Light always surrounds us during our waking moments in one form or the other. We get greeted by the warm and brilliant rays of sunlight in the morning, at night we walk by the bright glow of streetlamps and switch it on and off, whenever and wherever we want in our homes. Light is what makes glass so beautiful. It refracts as it passes through glass to display vibrant colours in a shimmering burst of luminance.
We would like to present to you an Indian speciality from the City of Bangles, the Glass City of Firozabad.
In a remote village called Chandwar, surrounded by forests, Raja Todar Mal, a member of the nine jewels (navratnas) of the Mughal King Akbar’s court was passing through on his pilgrimage to the holy city of Kashi when he was attacked by robbers. Raja Todar Mal complained to King Akbar, who subsequently sent Firoz Shah, a commander, to rid the area of robbers. Firoz Shah easily wiped out the robbers present in the area and erected a military stronghold in order to guard the area against future attacks by robbers.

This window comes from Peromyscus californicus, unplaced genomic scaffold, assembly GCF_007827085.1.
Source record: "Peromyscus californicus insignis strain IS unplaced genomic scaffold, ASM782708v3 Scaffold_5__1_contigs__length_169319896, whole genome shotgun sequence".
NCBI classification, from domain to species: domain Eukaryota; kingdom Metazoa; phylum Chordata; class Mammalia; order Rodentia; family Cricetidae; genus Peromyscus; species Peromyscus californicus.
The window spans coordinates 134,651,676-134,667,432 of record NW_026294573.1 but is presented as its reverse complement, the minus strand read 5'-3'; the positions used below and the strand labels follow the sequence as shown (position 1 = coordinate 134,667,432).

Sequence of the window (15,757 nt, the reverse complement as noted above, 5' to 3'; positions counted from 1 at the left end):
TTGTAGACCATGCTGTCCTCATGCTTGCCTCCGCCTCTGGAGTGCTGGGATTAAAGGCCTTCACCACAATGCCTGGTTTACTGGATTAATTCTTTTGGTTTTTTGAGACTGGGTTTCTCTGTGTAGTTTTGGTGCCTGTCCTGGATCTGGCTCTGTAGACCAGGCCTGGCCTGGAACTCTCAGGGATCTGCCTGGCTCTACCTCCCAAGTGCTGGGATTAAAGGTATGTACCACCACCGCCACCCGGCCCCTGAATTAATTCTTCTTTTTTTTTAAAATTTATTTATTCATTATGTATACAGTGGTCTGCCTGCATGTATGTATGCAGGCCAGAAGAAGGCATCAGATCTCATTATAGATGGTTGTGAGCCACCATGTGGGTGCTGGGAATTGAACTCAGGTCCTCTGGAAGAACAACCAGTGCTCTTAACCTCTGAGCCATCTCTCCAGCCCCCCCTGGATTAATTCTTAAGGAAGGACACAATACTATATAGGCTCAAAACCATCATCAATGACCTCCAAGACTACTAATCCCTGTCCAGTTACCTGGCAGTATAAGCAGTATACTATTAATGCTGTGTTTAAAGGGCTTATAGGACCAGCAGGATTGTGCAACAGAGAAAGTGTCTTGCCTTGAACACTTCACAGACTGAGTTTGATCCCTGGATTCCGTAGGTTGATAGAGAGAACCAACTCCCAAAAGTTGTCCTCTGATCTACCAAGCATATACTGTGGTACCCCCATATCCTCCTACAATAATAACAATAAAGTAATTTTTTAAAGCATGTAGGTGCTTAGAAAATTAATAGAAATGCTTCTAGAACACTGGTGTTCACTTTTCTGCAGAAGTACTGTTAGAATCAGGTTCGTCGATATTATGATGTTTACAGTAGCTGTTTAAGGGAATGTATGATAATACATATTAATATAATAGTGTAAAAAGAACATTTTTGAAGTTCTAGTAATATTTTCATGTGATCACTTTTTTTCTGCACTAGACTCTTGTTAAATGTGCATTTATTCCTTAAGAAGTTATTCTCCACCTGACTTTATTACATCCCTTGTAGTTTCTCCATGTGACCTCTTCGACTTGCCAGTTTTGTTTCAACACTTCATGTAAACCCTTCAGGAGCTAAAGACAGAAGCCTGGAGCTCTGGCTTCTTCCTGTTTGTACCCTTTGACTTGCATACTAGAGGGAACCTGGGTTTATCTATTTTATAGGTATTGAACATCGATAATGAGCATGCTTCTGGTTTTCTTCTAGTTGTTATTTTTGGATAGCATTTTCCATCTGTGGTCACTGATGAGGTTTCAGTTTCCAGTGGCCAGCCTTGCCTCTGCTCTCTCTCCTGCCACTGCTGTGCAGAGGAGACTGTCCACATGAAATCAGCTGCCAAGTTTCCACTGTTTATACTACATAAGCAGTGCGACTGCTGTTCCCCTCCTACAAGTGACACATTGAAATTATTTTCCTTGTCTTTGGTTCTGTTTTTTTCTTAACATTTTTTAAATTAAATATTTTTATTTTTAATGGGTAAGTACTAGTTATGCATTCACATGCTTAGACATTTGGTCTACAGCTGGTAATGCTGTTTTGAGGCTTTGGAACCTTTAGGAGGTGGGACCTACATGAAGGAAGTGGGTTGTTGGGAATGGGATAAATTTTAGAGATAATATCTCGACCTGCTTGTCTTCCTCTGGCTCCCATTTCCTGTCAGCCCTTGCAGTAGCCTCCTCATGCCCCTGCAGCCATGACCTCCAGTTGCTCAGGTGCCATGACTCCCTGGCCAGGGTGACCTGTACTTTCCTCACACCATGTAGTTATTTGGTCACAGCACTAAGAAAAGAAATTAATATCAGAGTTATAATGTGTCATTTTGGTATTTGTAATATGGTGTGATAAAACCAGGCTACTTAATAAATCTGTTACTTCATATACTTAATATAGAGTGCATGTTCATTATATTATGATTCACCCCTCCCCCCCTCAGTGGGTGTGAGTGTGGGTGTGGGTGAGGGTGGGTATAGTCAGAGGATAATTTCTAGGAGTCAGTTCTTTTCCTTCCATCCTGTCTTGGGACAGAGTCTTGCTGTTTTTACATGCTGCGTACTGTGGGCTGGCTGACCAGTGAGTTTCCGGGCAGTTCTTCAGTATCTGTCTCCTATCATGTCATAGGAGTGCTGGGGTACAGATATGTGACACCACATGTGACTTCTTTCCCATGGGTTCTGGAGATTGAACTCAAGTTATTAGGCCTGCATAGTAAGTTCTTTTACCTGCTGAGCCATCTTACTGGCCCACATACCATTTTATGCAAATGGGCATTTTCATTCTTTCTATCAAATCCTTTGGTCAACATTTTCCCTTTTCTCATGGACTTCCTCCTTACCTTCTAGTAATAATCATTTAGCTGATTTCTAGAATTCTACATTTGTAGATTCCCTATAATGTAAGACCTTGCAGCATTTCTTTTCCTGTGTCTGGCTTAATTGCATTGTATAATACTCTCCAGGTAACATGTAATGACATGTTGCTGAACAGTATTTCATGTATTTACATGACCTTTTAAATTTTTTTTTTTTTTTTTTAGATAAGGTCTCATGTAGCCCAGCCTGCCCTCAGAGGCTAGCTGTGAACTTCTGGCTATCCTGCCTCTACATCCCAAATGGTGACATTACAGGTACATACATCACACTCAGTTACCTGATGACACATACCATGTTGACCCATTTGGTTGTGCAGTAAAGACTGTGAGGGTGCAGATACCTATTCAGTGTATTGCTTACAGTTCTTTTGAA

After the death of Firoz Shah, the village of Chandwar was renamed to Firozabad.
At the time, in the late 16th century, bangle making was a known art in the region, however, due to the royal patronage of King Akbar, the foundations of the bangle making industry was established. Moreover, when Firoz Shah and his men settled in the region, his entourage had artists from Rajasthan who were experts in making bangles and beads. These Rajasthani artists spread their skills by teaching the local artists. Then the introduction of clay ovens was seen along with the local wood fired furnaces known as bhainsabhattis that have been used since ancient times and observed all over the world. You can still find them near Aligarh being used to melt glass.